HEARING BACK: Public gives feedback on jail project

Published 9:59 pm Tuesday, February 19, 2019

Pike County residents got their first chance to give feedback on the construction of a new Pike County Jail Tuesday at Brundidge Station.

Ken Upchurch, cofounder of TCU Consulting Services, presented the findings of the feasibility study it conducted and some of the possible site options for the new jail.

Although seven layout options were presented to the commission in the initial jail report, Upchurch whittled the options down to two for the presentation: one layout at the existing site and another layout offsite.

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“We’ve already weighed five or six options and we’re really down to two,” Upchurch said.

The layout at the current jail site would have a new, three-story jail built in the parking lot for the jail and would have the sheriff’s office, district attorney’s office and juvenile probation storage spaces attached. The layout would also necessitate a two-level parking deck in the area where the current jail facility sits.

“Good news is that it will fit; but there are some challenges,” Upchurch said. “The jail needs to be three stories, and it’s a challenge to monitor inmates on three different levels. But it will fit, that was the first test. This is the most comprehensive, cost-effective solution on this site.”

Upchurch, in response to a resident’s question, said the firm evaluated the cost of filling in a gulley on the northern side of the courthouse and “it never became cost effective.”

Upchurch said even filling in the gulley for parking was found not to be cost-effective.

The other option being considered is an offsite option, which Upchurch said could be at a number of different sites. For the purposes of the presentation, the layout presented was at the current site of Dunbar Drive, which is being considered for sale by the Troy Housing Authority, but Upchurch said the layout could “just as easily be done at some other site.”

Dianna Bascomb, local realtor and president of the Pike County NAACP, asked what would happen if for some reason the Dunbar site could not be sold to the commission.

Upchurch said the offsite layout option would still be on the table but would have to be on another site. In addition to the known Dunbar site possibility and the county’s own property near the road department, Upchurch said the county has looked at multiple other site options but has not revealed them due to the negotiating process.

He said the commission would still also have the option of constructing the onsite layout.

Both options present a jail of approximately 4,100 square feet with 129 beds, based on the analysis of Pike County’s demographics, population, crime rates and other data taken into consideration.

Although Upchurch said the firm is not making a recommendation to the commission, he did share his thoughts about why an offsite jail complex would be more efficient for the county long-term.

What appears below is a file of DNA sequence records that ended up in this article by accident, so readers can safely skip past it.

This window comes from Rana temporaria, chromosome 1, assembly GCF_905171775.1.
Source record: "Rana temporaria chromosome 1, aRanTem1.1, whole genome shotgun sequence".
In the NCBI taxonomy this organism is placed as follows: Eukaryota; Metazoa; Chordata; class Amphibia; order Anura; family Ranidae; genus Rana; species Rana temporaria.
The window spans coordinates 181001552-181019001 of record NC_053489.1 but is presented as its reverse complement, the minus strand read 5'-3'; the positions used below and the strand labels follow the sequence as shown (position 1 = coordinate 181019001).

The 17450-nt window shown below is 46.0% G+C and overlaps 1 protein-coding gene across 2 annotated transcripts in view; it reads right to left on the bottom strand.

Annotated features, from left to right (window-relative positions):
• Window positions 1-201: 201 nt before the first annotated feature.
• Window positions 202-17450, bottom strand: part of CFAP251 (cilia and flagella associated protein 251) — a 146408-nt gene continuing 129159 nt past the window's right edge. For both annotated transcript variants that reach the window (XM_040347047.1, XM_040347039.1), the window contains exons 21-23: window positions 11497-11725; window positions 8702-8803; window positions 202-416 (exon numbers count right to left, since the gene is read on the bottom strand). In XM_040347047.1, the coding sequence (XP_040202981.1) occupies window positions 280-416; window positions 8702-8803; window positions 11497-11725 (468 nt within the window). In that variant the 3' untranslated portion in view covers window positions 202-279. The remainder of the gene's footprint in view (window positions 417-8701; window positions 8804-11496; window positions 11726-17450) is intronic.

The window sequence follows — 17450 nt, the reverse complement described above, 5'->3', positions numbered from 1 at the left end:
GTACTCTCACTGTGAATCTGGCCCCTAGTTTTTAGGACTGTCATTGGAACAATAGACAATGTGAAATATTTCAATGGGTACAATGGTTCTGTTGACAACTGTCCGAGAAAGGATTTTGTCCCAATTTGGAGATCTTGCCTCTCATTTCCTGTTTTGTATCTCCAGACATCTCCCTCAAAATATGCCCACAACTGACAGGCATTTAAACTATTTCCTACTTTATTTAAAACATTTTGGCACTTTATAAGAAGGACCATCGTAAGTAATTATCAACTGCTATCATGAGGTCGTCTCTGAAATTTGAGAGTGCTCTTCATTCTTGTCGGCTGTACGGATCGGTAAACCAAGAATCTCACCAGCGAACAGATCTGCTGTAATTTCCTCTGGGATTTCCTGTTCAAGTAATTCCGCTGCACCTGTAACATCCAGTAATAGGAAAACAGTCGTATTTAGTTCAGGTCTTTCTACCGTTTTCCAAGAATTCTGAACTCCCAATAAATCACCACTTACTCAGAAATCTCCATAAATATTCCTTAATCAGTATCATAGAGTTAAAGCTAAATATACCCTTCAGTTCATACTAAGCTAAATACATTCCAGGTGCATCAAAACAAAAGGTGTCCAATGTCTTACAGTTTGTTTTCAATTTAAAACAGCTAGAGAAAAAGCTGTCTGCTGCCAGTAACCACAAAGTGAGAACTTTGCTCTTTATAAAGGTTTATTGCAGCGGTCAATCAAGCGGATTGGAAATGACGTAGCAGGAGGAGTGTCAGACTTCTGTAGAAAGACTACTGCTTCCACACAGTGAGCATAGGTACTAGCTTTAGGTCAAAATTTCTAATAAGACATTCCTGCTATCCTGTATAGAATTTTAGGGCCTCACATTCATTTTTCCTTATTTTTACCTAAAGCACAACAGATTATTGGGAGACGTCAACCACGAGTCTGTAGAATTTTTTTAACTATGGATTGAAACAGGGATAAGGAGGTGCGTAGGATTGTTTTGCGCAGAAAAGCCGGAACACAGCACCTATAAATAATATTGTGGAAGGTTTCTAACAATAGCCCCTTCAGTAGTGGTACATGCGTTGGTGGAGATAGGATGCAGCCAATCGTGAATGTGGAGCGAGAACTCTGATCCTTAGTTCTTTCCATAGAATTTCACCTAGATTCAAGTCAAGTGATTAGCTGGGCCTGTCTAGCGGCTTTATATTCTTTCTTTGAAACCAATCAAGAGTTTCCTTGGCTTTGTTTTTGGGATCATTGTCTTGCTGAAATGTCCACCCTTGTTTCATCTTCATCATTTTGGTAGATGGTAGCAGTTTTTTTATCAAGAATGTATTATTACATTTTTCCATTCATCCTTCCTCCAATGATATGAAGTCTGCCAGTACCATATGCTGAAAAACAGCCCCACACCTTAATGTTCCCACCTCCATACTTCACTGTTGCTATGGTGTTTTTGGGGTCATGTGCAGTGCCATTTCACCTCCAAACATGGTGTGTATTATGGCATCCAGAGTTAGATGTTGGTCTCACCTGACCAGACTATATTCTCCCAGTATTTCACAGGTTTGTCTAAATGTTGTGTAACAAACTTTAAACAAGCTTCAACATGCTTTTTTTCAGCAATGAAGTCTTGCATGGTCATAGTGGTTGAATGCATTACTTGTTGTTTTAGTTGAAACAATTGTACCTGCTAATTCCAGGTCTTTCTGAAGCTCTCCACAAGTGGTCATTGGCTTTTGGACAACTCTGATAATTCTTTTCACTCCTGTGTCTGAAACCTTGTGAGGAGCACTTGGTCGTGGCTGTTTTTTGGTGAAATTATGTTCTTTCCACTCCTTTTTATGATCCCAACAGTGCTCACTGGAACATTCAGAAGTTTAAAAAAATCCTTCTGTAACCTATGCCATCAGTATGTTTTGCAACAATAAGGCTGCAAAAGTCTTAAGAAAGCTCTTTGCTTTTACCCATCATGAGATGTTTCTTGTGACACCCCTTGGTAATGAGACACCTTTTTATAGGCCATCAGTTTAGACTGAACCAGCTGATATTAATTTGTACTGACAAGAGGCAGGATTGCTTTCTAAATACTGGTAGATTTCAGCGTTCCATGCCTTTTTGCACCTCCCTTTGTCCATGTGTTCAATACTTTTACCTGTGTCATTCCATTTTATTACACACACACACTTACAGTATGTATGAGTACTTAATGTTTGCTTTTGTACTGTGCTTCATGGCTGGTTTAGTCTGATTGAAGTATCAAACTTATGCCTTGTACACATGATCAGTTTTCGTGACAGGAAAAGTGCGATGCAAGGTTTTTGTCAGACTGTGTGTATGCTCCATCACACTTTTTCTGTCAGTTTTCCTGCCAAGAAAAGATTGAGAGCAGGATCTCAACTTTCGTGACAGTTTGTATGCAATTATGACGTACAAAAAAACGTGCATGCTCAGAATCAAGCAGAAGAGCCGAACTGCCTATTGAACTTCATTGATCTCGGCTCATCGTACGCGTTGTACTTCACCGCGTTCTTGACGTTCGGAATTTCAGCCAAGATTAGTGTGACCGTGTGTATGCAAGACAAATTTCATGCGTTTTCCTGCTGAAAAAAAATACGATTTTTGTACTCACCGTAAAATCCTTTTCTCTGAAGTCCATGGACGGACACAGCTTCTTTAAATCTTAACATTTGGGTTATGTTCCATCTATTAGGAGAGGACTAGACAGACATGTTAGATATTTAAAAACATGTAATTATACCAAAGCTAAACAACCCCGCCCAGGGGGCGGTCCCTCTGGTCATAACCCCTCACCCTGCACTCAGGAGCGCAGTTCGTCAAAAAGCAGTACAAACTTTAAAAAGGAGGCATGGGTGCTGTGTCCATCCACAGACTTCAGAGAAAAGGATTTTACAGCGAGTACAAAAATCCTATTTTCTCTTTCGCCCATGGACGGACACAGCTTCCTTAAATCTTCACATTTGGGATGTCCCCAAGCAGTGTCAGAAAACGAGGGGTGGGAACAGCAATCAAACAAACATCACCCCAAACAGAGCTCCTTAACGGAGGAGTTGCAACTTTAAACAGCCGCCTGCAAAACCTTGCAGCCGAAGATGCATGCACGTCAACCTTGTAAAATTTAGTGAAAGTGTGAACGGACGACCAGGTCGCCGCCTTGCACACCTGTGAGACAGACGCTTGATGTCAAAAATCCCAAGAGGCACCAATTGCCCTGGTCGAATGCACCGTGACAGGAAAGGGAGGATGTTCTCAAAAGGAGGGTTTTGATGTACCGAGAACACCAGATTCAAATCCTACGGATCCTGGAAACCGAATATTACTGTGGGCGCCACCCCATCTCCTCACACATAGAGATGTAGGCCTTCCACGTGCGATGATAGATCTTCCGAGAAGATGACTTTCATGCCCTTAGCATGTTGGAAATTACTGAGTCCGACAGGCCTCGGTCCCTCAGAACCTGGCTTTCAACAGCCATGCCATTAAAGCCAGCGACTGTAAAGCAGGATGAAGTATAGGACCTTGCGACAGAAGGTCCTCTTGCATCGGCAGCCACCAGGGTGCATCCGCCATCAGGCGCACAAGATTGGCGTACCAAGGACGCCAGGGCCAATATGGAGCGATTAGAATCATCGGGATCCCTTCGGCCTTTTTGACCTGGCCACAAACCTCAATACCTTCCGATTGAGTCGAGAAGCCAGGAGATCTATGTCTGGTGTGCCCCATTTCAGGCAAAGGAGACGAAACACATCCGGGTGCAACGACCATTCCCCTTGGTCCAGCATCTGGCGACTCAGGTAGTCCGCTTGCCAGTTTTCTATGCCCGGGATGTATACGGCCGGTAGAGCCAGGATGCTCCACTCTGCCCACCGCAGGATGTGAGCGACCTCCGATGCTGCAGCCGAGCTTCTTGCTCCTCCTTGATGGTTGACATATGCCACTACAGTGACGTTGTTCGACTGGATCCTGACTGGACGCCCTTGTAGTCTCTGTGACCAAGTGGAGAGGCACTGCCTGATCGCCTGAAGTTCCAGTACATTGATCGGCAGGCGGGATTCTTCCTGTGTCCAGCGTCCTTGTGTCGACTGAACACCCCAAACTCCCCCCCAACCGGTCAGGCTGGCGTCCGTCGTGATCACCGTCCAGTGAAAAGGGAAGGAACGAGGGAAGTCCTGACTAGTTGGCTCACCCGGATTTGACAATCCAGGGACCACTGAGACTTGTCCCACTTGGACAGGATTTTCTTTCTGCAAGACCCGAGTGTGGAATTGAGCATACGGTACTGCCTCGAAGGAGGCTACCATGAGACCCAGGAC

“If you look at the costs long-term, I think there are more advantages to an offsite solution,” Upchurch said. “Once you build downtown, you’re through. You either build more than you need today or hope you don’t have to build more in the future; you’ll maximize the site with this project.

“Offsite you’d have all new construction all in a green area, no disruption of the current facility,” Upchurch said. “It gives you the ability to build on site and it’s not as constrained, which allows for different design solutions to allow for expansion and a more economical delivery of construction costs itself.”

Bascomb also asked if the impact on downtown businesses were considered when planning the offsite jail option.

“What’s going to happen is there would be alternative uses of that building and there would be just as many people coming and going through that building; it would just be a different-functioning facility.”

The probate office would still be there, Upchurch said, and the county commission could move back into the courthouse and store voting machines there.

Upchurch said the displacement of Dunbar residents and Troy City School students in the area was also taken into consideration by the commission.

“In my conversations with commissioners, all of those issues are at the forefront of their minds with this decision,” Upchurch said. “They have spoken candidly about the pros and cons of all of that; I have been very impressed with the interaction between all the commissioners and the thoughtfulness and willingness to listen to each other’s point of view … Unless the students move out of the city there would be the same number of students and teachers in the school.”

A second hearing on the new jail construction will be held from 6:30 to 8:30 p.m. Thursday, Feb. 21, in the main courtroom at the Pike County Courthouse.